March 21 2012
Jamesey watched an off-day Palace struggle against Barnsley but come good in the end.
A sparse crowd of under 12,000 turned up at Selhurst on a Tuesday night to watch a game of sometimes stunning incompetence and boredom although Sean Scannell's stoppage time winner at least gave us three points as a huge consolation.
Of course, as soon as we get within sniffing distance of the top six Championship clubs, talk turns to the play-offs. I shudder to contemplate what even the most lowly of the Loadsawonga League would have done to us on a showing like that.
In contrast, our sixth league 0-0 of the season against Hull City on Saturday afternoon (March 17) was quite an entertaining affair.
The Tigers have been on a roll of late and looked like convincing contenders for a play-off slot.
Kayla the eagle was in frisky form before the kick-off and I was rather concerned when she swooped into the Croydon Advertiser end. For a moment I thought she had reverted to her original form as a bird of prey and would emerge with a small child clutched in her talons.
But eventually she flew out without a victim and all was well.
If only we had felt such a frisson of excitement in the awful Tykes match. Barnsley have been in truly diabolical form recently and really should have been comprehensively beaten.
Fortunately for me, I enjoyed the earlier part of the evening with a whistle-stop investigation (purely in the interests of research, of course) of a few of the local hostelries.
I arrived at Norwood Junction rail station earlier than usual and strolled into the Cherry Trees right outside, a sometime haunt of thirsty HOLers.
As a lifelong connoisseur of real ale, I am disinterested in other forms of beer, so lager devotees will learn nothing of interest in the following paragraphs.
I have to say that the "Cherries" is not really my kind of boozer. It's busy and noisy and served me a pint of London Pride in a plastic beaker. I wasn't intending to glass anyone in particular on that night but I took my drink to the open area at the back. Tthe beer was dire, made worse by the plastic container. That and the phalanx of smokers puffing away, quickly drove me to the pub's exit.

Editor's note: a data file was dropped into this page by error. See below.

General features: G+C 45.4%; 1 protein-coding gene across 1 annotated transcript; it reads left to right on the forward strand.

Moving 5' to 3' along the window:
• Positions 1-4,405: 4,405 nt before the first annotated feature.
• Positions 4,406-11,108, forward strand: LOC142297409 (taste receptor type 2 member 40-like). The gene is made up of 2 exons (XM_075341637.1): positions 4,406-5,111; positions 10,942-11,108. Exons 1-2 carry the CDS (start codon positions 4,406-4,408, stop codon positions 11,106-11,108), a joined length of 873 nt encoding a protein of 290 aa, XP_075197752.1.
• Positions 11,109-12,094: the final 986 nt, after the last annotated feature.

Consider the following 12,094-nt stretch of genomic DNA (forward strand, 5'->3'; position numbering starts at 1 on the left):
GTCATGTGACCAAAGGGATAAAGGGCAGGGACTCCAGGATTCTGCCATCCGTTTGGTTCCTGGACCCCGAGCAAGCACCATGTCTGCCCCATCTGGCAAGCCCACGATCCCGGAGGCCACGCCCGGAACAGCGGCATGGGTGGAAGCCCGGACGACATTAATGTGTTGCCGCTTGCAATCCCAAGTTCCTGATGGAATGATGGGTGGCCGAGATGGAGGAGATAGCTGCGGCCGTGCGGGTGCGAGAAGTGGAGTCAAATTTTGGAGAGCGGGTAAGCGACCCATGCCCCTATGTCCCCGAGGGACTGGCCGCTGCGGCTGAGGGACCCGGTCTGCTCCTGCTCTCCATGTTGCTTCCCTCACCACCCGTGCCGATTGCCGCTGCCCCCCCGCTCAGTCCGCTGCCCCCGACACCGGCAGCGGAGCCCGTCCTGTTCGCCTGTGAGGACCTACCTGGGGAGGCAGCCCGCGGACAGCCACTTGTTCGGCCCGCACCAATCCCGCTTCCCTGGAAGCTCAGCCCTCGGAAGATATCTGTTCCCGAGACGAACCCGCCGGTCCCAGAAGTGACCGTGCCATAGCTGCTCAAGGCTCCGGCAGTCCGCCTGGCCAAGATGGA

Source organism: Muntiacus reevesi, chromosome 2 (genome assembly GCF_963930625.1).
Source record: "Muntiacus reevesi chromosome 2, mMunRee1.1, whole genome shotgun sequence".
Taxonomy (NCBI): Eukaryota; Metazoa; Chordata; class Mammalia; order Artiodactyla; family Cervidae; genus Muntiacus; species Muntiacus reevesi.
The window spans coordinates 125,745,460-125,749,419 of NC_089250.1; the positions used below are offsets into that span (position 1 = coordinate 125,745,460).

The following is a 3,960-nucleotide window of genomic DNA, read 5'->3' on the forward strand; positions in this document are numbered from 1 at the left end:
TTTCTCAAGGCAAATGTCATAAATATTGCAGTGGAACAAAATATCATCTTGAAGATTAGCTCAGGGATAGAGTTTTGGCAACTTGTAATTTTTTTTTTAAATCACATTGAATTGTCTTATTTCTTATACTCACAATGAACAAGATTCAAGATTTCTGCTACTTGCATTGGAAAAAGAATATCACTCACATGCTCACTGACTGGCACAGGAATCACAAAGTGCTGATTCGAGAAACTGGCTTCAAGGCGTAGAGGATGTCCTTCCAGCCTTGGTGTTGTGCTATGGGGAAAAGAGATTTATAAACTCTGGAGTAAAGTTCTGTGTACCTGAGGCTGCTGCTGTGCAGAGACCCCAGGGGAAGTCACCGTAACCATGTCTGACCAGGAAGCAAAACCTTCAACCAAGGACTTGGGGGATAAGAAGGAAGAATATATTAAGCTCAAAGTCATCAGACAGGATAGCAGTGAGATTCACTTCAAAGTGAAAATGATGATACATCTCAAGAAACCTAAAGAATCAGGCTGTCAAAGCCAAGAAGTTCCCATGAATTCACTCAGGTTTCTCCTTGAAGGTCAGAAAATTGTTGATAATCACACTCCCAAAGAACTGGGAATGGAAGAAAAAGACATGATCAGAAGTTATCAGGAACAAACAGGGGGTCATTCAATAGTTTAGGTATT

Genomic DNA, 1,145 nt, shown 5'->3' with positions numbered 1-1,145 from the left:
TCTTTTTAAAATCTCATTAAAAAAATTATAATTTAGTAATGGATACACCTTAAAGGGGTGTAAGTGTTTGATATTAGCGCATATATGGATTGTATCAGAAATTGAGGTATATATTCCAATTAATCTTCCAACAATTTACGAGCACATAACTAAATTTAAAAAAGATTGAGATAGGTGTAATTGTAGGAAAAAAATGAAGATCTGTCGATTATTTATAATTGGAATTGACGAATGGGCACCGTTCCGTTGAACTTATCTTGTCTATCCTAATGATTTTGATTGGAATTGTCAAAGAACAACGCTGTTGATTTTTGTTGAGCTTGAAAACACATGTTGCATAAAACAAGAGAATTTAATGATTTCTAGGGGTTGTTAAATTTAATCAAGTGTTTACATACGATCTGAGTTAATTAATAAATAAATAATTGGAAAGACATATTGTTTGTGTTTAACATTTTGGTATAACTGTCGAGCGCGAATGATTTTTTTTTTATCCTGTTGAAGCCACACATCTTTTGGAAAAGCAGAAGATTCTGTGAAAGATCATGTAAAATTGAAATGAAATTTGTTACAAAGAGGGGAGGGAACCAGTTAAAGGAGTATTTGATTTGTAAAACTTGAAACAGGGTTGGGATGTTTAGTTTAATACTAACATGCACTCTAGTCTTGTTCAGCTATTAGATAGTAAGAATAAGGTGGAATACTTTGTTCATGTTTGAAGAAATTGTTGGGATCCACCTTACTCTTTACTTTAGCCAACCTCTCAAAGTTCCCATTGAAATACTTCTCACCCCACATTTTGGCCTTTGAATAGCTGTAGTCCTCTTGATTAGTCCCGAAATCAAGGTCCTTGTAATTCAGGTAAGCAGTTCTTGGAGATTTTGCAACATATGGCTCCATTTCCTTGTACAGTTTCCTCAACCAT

I looked into the Wetherspoons on the High Street, the William Stanley, but the four-deep mass of would-be drinkers at the bar waving £10 notes sent me in search of other pastures.
The Jolly Sailor curtly told me that they didn't sell real ale. So that was that.
The Albion served me a most acceptable pint of Doom Bar but the lack of a seat inside sent me to an al fresco table where the stench of the South Norwood traffic fumes didn't enhance my enjoyment of the ale.
I headed back towards Selhurst Park, calling in at the Victory, a working men's club, which accepts non-members on match days for a quid at the entrance. It is busy and packed full of Eagles fans. The British Bulldog beer was delicious and cheap. If you intend to have more than a pint, it's well worth a quid.
Then came the really miserable part of the evening - watching Crystal Palace v Barnsley.
I stood it as long as I could but learned of Sean's late nodded goal on my radio as I approached Thornton Heath rail station to go home.
My train had been cancelled so it was a good excuse to nip into another Wetherspoons venue, the Flora Sandes. I ordered a pint of Whisper at £1.99. No wonder it was called Whisper, it was nothing to shout about.
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